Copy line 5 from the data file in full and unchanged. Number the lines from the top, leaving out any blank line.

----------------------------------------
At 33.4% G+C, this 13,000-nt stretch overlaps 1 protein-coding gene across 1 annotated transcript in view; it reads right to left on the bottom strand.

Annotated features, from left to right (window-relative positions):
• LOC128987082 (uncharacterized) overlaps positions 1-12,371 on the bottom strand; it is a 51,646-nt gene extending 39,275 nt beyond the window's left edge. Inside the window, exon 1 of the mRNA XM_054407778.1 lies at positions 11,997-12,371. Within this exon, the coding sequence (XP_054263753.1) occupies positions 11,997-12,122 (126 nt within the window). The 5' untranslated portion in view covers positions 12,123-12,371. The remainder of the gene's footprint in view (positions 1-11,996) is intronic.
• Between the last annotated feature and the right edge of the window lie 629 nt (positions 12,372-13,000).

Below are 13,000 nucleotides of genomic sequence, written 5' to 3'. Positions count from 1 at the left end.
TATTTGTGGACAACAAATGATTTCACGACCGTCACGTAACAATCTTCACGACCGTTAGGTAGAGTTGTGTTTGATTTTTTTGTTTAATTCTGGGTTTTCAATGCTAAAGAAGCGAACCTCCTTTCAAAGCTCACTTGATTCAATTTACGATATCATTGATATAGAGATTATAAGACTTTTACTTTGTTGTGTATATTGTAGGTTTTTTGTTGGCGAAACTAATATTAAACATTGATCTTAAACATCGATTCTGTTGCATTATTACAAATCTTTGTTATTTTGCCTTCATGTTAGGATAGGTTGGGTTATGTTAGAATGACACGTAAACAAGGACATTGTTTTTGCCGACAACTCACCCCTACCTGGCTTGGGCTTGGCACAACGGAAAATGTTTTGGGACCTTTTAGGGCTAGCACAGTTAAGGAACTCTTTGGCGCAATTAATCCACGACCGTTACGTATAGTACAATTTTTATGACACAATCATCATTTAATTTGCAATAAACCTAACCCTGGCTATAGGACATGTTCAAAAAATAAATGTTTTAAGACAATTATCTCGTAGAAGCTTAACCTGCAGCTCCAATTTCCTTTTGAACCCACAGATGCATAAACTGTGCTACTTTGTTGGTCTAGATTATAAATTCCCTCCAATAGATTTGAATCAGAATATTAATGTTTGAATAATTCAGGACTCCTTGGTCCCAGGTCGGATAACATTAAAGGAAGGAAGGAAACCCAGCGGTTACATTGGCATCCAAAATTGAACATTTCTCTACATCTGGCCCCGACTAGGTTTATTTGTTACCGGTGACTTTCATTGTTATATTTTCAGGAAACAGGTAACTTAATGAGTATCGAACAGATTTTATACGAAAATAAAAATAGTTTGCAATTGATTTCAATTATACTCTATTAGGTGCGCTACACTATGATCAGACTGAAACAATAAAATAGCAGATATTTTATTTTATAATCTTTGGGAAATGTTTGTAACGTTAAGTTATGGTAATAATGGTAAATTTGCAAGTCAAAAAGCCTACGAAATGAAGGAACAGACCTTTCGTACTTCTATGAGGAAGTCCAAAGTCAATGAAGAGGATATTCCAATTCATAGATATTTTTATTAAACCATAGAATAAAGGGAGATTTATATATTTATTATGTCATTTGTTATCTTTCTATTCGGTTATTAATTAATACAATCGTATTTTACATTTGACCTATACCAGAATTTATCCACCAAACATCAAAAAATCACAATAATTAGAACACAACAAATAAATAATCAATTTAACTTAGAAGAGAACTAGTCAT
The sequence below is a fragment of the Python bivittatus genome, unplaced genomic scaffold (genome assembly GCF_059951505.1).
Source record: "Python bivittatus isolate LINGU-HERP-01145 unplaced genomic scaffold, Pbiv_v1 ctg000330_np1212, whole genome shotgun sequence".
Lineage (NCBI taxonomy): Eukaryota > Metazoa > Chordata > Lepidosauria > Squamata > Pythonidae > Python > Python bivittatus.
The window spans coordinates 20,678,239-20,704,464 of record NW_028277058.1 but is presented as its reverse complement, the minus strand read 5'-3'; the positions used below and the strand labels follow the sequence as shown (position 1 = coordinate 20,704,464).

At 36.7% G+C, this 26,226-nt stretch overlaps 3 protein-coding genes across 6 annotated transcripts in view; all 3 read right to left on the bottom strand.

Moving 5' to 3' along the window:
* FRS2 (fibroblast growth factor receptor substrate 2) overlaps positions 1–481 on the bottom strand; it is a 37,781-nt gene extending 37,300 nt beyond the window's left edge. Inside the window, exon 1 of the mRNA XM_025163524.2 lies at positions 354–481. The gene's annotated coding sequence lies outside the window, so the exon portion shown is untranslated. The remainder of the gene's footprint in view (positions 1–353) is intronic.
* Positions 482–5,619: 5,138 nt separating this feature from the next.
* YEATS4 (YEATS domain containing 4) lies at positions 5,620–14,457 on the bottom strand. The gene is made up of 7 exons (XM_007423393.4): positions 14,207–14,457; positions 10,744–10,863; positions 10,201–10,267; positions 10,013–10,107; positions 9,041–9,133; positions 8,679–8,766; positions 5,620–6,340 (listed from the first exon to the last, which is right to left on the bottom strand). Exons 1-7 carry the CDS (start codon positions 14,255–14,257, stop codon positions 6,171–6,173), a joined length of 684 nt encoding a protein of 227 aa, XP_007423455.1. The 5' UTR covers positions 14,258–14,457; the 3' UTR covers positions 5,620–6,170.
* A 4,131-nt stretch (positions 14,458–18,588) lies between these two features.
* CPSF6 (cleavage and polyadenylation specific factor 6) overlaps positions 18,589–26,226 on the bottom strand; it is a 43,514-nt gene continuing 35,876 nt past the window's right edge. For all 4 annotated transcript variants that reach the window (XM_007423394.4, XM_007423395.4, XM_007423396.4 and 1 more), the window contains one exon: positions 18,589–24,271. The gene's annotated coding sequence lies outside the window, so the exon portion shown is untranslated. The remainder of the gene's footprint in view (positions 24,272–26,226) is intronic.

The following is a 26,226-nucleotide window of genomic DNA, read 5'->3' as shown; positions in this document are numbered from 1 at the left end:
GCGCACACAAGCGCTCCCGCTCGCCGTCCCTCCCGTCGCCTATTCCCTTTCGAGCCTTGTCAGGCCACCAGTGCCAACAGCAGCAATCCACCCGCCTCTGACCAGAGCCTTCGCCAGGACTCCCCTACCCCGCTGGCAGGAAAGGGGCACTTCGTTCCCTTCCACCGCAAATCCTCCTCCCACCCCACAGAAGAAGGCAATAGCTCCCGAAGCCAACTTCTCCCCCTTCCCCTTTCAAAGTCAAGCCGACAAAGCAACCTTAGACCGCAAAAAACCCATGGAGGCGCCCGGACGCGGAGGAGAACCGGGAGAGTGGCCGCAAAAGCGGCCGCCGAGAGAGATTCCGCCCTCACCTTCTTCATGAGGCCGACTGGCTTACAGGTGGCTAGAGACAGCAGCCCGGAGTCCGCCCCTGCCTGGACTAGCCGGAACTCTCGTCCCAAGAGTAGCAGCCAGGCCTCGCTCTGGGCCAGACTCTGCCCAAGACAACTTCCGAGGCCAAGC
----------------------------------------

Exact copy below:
Below are 13,000 nucleotides of genomic sequence, written 5' to 3'. Positions count from 1 at the left end.